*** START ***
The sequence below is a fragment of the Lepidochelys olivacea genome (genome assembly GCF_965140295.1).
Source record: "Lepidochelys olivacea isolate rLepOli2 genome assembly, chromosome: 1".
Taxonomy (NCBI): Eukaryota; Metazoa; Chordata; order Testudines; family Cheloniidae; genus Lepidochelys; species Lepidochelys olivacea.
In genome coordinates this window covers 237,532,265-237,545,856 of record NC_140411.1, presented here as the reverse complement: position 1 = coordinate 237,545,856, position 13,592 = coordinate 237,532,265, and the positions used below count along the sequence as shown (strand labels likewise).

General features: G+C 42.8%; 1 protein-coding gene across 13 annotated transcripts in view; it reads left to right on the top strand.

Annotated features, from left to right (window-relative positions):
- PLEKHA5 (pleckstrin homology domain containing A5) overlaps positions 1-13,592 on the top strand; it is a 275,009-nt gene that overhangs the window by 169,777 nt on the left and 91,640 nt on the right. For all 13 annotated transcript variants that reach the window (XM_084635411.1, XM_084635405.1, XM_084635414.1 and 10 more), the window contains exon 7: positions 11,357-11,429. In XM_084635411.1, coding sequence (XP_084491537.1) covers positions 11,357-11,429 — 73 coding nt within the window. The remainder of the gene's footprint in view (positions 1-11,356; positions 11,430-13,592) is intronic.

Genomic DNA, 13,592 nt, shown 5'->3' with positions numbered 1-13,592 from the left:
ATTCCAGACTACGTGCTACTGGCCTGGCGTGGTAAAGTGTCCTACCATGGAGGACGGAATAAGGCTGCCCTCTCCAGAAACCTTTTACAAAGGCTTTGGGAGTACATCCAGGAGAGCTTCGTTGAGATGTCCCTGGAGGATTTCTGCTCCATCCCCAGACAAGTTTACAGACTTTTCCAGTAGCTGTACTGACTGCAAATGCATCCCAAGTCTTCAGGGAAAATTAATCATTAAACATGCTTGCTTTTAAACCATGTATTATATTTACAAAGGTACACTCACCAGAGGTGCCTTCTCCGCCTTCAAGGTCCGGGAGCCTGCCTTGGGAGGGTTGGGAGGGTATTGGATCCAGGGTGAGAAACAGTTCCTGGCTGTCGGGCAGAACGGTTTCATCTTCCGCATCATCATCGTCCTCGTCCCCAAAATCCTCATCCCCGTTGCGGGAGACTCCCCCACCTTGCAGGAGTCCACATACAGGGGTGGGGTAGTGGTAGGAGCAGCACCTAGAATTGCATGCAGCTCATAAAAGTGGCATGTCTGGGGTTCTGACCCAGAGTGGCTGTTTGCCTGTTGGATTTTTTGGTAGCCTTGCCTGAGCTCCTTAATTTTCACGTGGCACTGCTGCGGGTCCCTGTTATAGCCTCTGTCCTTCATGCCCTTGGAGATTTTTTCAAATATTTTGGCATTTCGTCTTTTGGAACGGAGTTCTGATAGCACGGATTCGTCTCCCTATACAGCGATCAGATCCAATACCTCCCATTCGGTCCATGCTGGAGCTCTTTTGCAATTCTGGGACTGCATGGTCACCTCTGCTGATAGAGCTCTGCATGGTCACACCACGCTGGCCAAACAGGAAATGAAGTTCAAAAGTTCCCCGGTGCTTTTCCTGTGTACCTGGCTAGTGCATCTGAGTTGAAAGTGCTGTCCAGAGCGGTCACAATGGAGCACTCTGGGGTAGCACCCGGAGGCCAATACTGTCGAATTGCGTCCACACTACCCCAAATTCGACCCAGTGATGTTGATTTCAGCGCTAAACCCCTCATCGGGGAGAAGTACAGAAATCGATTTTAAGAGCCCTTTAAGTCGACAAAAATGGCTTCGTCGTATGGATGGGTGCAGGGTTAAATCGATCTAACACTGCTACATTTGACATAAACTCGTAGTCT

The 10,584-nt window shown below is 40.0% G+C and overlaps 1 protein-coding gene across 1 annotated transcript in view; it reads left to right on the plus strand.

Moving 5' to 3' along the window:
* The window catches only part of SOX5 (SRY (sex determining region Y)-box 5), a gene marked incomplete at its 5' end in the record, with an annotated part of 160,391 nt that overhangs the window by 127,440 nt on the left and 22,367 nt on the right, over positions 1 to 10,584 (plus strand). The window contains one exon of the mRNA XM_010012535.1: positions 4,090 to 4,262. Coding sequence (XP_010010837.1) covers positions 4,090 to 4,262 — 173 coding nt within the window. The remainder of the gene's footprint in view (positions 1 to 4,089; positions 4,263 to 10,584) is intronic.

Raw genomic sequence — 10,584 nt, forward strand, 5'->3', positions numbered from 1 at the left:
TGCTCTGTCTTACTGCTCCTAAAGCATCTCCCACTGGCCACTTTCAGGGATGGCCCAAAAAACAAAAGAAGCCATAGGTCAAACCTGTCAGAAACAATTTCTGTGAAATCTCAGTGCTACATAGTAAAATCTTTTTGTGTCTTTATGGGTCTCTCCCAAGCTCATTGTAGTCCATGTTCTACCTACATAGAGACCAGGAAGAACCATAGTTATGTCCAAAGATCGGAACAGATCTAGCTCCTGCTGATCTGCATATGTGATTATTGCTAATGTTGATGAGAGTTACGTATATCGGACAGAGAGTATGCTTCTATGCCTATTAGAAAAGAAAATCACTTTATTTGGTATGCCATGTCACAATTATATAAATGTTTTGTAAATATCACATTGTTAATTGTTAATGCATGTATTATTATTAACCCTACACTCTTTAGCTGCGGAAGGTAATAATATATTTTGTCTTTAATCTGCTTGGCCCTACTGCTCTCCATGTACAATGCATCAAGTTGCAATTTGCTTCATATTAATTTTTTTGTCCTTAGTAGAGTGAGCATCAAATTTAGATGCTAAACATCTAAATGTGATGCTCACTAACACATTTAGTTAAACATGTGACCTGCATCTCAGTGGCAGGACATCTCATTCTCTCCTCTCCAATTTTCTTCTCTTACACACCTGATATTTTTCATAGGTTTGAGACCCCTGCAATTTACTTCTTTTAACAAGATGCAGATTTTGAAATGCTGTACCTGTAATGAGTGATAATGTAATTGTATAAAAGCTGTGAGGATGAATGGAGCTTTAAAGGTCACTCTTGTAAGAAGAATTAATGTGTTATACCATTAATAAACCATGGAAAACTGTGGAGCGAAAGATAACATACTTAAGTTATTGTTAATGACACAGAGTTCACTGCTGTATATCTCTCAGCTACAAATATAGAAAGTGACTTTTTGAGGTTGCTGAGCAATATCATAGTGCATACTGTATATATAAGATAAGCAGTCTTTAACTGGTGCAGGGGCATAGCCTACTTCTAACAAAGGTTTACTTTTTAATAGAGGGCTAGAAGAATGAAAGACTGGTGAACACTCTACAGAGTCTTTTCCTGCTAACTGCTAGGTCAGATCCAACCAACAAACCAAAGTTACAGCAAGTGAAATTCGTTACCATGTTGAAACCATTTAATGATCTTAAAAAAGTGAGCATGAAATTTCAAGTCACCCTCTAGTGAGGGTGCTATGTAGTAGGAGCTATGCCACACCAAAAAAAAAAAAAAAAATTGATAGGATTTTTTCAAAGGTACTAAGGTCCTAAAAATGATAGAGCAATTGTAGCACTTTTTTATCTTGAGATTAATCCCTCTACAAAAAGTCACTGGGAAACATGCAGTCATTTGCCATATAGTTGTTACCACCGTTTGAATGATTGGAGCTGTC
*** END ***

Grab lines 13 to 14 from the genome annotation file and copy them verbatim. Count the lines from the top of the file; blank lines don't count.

Raw genomic sequence — 10,584 nt, forward strand, 5'->3', positions numbered from 1 at the left:
TGCTCTGTCTTACTGCTCCTAAAGCATCTCCCACTGGCCACTTTCAGGGATGGCCCAAAAAACAAAAGAAGCCATAGGTCAAACCTGTCAGAAACAATTTCTGTGAAATCTCAGTGCTACATAGTAAAATCTTTTTGTGTCTTTATGGGTCTCTCCCAAGCTCATTGTAGTCCATGTTCTACCTACATAGAGACCAGGAAGAACCATAGTTATGTCCAAAGATCGGAACAGATCTAGCTCCTGCTGATCTGCATATGTGATTATTGCTAATGTTGATGAGAGTTACGTATATCGGACAGAGAGTATGCTTCTATGCCTATTAGAAAAGAAAATCACTTTATTTGGTATGCCATGTCACAATTATATAAATGTTTTGTAAATATCACATTGTTAATTGTTAATGCATGTATTATTATTAACCCTACACTCTTTAGCTGCGGAAGGTAATAATATATTTTGTCTTTAATCTGCTTGGCCCTACTGCTCTCCATGTACAATGCATCAAGTTGCAATTTGCTTCATATTAATTTTTTTGTCCTTAGTAGAGTGAGCATCAAATTTAGATGCTAAACATCTAAATGTGATGCTCACTAACACATTTAGTTAAACATGTGACCTGCATCTCAGTGGCAGGACATCTCATTCTCTCCTCTCCAATTTTCTTCTCTTACACACCTGATATTTTTCATAGGTTTGAGACCCCTGCAATTTACTTCTTTTAACAAGATGCAGATTTTGAAATGCTGTACCTGTAATGAGTGATAATGTAATTGTATAAAAGCTGTGAGGATGAATGGAGCTTTAAAGGTCACTCTTGTAAGAAGAATTAATGTGTTATACCATTAATAAACCATGGAAAACTGTGGAGCGAAAGATAACATACTTAAGTTATTGTTAATGACACAGAGTTCACTGCTGTATATCTCTCAGCTACAAATATAGAAAGTGACTTTTTGAGGTTGCTGAGCAATATCATAGTGCATACTGTATATATAAGATAAGCAGTCTTTAACTGGTGCAGGGGCATAGCCTACTTCTAACAAAGGTTTACTTTTTAATAGAGGGCTAGAAGAATGAAAGACTGGTGAACACTCTACAGAGTCTTTTCCTGCTAACTGCTAGGTCAGATCCAACCAACAAACCAAAGTTACAGCAAGTGAAATTCGTTACCATGTTGAAACCATTTAATGATCTTAAAAAAGTGAGCATGAAATTTCAAGTCACCCTCTAGTGAGGGTGCTATGTAGTAGGAGCTATGCCACACCAAAAAAAAAAAAAAAAATTGATAGGATTTTTTCAAAGGTACTAAGGTCCTAAAAATGATAGAGCAATTGTAGCACTTTTTTATCTTGAGATTAATCCCTCTACAAAAAGTCACTGGGAAACATGCAGTCATTTGCCATATAGTTGTTACCACCGTTTGAATGATTGGAGCTGTC